unsolicited calls from both the general public as well as
potential business customers. Having a Commercial Service
enables us to quickly judge the most appropriate BBC or non-
BBC destination for these enquiries. This makes the
experience for the caller more pleasant ( and certainly
speedier!) as well as affording I&A an opportunity to capitalise
on income opportunities.
To be better placed to capture untapped sources of income.
By this I mean having a team of people working entirely for
external customers sharpens their knowledge of what is
happening in their customer‟s industry and by working closely
together market intelligence becomes keener and more useful
when supporting promotional activities. Although the majority
of our income presently comes from TV programme makers -
you can see from the next slide the extent of that - we do have
an increasing toe-hold in other sectors - particularly publishing,
advertising and other corporate industries.
PowerPoint Slide : Account Customers by Industry Type
information and archives
Account Customers by Industry Type
Ad Agencies300CharitiesCorporates250EducationalFilmFinancial200GovernmentalMagazines150MuseumsNewspapersOrchestras100PR AgenciesNumber of Customer AccountsRadio Theatres50TV
0Number ofNumber ofAccountAccountCustomersCustomers
Often these kinds of customer are not accessing BBC
programmes in order to ultimately license their content, rather
they are making use of the material to conduct background
research on a subject, person or perhaps place. The TV and
Radio programmes we archive are full of facts and analysis and
when set alongside the breadth of sources I&A holds in its
information research holdings forms an unrivalled resource.
PowerPoint Slide: Examples of customers
information and archives
Ogilvy & MatherNBC NewsReutersMTV
Lowe Lintas & PartnersShell
House of LordsGreenpeaceEon Productions Ltd - for the next James Bond Film
Chrysalis TelevisionAbbott Mead Vickers BBDOCBSQ Magazine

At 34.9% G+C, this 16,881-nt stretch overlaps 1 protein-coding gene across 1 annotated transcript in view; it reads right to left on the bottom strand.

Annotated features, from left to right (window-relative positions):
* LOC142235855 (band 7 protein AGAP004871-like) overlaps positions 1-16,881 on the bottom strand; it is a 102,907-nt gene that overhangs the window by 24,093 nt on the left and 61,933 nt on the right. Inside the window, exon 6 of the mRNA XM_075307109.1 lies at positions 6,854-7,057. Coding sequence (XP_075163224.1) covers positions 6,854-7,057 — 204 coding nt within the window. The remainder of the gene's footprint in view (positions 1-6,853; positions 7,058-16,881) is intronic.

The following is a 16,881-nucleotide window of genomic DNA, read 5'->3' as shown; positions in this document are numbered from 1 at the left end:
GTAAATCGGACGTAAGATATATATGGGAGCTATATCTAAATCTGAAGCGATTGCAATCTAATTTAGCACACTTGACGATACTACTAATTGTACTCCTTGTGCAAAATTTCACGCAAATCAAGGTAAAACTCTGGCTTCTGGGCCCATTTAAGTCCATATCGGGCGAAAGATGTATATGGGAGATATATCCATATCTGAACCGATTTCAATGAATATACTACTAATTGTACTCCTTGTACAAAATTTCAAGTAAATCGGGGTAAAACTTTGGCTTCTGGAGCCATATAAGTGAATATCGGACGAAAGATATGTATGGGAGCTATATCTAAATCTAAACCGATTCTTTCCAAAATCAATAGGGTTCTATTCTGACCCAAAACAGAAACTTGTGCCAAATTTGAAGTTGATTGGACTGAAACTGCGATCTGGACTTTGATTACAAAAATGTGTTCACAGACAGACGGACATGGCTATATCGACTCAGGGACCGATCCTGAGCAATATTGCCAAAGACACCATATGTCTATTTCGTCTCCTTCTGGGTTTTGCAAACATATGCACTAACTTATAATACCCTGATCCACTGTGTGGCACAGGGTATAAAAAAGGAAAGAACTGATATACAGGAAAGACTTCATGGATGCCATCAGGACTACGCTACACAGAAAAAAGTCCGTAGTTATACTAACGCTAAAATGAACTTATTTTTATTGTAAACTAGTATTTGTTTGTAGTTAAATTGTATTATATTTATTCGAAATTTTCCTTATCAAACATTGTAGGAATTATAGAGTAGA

All of these organisations are account holders with our
Commercial Service and as you can see they are by no means
all broadcasters or tv programme makers - but major
organisations with a need for background research to help
them with perhaps planning an ad campaign, preparing a new
business pitch or maybe using our archives to design film
sets/costumes or locations.
To reassure external customers that they are our priority.
From the commercial customers point of view it is not easy to
convince them that their research requests will not take second
place to perhaps live BBC News programmes unless you are
able to categorically state that the team does not work for
anyone inside the BBC. From very early companies have
expressed this concern - especially if they too are working in
organisations that require very fast turnarounds - a good
example of this are our national newspapers customers and
their use of the I&A Photo Sales team.
Finally - to demonstrate absolute clarity with regard to
funding of a BBC commercial activity.
I t is vitally important for the BBC, a public service
broadcaster, to distinguish quite clearly the financing of
different parts of the business and in particular to be able to
demonstrate that no licence-fee income is being used to fund
commercial activities. Having a separately staffed team
definitely supports the kind of clarity required.
Lets now move onto - how we’ve done it!
Created Single Entry Point For Commercial Enquiries (as far as possible!)
In order to grow the disparate businesses the decision was taken to amalgamate the majority of them into a single service.
In an organisation the size of Information & Archives, consisting of some 500 people and with an array of
departments, sites and telephone numbers it was important to make it as straightforward as possible for people to get to the research team that could help with commercial enquiries.
All enquiries relating to the TV Archive, Radio Archive and our Information Research sources access the services via one telephone number, one fax number or one e mail address. The exceptions that still exist (and we‟re working on these!) are the Photo Sales, Sheet Music and Written Archives operations.
We recruited the right team